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Australia is likely to be facing a wet year with increased tropical cyclones as the Bureau of Meteorology raises its El Niño-Southern Oscillation Outlook to La Niña alert status.

This status means the chance of a La Niña occurring this year has increased to 70 per cent, roughly three times the normal likelihood. 

Bureau manager of climate operations Dr Andrew Watkins said La Niña typically resulted in above-average winter-spring rainfall for Australia, particularly across eastern, central and northern regions.  

“It typically also brings cooler and cloudier days, more tropical cyclones, and an earlier onset of the first rains of the wet season across the north,” Dr Watkins said.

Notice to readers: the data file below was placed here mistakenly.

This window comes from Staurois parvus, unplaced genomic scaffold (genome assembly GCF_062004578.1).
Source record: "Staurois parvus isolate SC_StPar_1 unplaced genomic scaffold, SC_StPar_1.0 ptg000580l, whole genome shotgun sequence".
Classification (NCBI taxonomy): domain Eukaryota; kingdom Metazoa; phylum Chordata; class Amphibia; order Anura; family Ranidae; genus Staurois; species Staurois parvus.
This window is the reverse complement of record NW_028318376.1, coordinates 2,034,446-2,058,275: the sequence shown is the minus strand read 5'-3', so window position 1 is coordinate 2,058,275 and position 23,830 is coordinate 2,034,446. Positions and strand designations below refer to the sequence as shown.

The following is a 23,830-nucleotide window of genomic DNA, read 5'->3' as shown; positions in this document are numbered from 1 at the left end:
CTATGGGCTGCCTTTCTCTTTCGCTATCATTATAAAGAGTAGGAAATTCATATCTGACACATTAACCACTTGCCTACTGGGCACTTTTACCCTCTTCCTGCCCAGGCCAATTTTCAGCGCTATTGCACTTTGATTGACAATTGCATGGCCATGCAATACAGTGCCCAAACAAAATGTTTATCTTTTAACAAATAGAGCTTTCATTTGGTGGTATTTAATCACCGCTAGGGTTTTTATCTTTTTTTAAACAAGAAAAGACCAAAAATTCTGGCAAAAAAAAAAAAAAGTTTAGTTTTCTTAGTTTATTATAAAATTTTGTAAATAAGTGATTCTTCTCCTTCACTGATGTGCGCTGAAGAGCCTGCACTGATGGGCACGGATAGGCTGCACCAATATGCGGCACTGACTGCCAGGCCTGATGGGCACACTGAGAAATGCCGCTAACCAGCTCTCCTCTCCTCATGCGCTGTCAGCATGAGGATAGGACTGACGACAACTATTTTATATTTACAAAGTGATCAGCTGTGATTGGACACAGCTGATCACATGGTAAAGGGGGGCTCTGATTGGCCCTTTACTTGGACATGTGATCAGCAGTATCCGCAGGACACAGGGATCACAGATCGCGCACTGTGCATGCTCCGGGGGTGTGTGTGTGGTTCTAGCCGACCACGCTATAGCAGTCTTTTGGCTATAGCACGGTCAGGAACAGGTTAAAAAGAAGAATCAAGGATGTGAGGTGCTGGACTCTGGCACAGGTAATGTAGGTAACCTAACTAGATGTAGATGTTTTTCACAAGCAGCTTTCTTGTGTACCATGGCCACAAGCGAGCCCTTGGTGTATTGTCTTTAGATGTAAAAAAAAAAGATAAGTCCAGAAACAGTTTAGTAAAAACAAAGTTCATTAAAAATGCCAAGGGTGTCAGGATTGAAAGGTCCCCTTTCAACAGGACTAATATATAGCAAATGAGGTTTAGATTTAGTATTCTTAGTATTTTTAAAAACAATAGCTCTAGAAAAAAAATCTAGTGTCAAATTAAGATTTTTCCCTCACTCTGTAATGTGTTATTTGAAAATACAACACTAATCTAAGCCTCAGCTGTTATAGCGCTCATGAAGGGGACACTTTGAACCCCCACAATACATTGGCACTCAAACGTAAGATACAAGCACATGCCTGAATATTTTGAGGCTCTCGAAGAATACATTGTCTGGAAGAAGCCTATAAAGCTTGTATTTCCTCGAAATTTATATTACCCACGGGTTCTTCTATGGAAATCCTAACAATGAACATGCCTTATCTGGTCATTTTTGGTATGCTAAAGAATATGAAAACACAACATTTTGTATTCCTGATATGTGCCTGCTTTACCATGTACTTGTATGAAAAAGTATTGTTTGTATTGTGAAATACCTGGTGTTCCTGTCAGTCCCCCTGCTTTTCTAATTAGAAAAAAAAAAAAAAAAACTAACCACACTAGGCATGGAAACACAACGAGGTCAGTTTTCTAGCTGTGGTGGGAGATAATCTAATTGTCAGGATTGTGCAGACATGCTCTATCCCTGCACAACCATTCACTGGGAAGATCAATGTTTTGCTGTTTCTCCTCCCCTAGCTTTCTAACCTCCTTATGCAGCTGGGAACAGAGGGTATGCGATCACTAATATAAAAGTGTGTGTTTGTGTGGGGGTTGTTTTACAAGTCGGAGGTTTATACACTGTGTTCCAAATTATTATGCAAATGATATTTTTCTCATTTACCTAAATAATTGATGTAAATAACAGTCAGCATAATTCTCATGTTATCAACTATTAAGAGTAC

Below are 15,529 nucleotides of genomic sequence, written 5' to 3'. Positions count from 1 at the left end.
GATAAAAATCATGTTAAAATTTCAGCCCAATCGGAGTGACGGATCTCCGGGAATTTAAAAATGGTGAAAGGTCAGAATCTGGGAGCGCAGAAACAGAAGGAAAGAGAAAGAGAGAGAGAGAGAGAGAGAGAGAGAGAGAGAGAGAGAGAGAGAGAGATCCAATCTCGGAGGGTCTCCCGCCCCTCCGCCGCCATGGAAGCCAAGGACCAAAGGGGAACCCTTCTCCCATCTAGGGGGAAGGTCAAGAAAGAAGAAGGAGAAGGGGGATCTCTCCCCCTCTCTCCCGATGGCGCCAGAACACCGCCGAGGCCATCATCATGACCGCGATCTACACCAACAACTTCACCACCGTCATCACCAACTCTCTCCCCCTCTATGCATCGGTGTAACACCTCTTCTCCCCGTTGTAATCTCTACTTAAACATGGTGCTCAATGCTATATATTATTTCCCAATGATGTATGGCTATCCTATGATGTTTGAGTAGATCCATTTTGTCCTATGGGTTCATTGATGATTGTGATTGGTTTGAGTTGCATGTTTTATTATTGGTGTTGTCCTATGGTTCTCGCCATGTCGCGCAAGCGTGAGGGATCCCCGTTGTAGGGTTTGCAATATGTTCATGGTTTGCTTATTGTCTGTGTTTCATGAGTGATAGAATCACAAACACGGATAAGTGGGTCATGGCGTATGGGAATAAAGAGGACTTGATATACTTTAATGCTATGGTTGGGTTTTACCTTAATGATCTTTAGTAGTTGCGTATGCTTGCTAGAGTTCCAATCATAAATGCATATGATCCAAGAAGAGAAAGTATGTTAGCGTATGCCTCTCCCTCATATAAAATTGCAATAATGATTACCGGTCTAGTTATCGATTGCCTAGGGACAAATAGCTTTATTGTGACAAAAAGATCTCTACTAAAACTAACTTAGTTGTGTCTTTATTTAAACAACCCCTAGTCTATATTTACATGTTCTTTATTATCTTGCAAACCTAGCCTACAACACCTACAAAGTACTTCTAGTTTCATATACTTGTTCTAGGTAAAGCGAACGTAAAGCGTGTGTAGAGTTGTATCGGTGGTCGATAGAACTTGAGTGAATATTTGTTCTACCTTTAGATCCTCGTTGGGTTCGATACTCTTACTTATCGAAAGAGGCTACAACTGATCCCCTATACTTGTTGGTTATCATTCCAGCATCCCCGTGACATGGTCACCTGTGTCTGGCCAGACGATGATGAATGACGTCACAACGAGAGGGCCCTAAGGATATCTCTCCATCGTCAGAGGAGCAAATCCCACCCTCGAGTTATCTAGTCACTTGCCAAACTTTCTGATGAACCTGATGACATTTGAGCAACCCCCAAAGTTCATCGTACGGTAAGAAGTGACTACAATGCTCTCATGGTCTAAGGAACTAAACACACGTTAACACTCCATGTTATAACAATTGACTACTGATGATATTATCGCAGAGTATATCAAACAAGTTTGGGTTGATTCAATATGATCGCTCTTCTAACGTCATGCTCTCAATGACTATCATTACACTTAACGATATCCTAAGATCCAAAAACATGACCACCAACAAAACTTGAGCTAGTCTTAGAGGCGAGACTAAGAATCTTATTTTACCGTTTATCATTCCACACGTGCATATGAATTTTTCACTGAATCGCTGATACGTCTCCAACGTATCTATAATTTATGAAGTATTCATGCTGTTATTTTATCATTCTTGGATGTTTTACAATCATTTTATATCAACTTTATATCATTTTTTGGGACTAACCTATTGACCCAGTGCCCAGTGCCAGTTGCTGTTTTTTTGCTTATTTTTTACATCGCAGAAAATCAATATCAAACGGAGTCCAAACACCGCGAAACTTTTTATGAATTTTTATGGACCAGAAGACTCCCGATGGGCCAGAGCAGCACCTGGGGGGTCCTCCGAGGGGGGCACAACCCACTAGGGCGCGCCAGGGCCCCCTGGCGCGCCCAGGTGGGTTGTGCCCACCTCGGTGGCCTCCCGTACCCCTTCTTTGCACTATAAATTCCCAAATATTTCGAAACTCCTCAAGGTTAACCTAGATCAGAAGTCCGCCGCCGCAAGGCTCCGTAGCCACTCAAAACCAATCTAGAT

“The cooling of surface temperatures in the tropical Pacific Ocean and an increase in the strength of the Pacific Trade Winds indicates the chance of La Niña has risen. When these two changes occur at the same time, at this time of year, we see a greatly increased chance of a La Niña forming and persisting through spring.” 

The last significant La Niña event was in 2010-11, which was Australia’s wettest two-year period on record – beating the previous record from the La Niña years of 1973-74. 

Bureau data shows La Niña events typically see twice as many cyclones making landfall than during El Niño years on average.

The first cyclone to cross the Australian coast also tends to occur earlier in the season. The only years with multiple severe tropical cyclone landfalls in Queensland have been La Niña years.

This means an increased likelihood of major damage and flooding related to strong winds, high seas and heavy rains from tropical cyclones.

The Bureau said it would continue monitoring the situation closely. 

For more information on La Niña and the impacts of past events, head to the Bureau’s ENSO Outlook page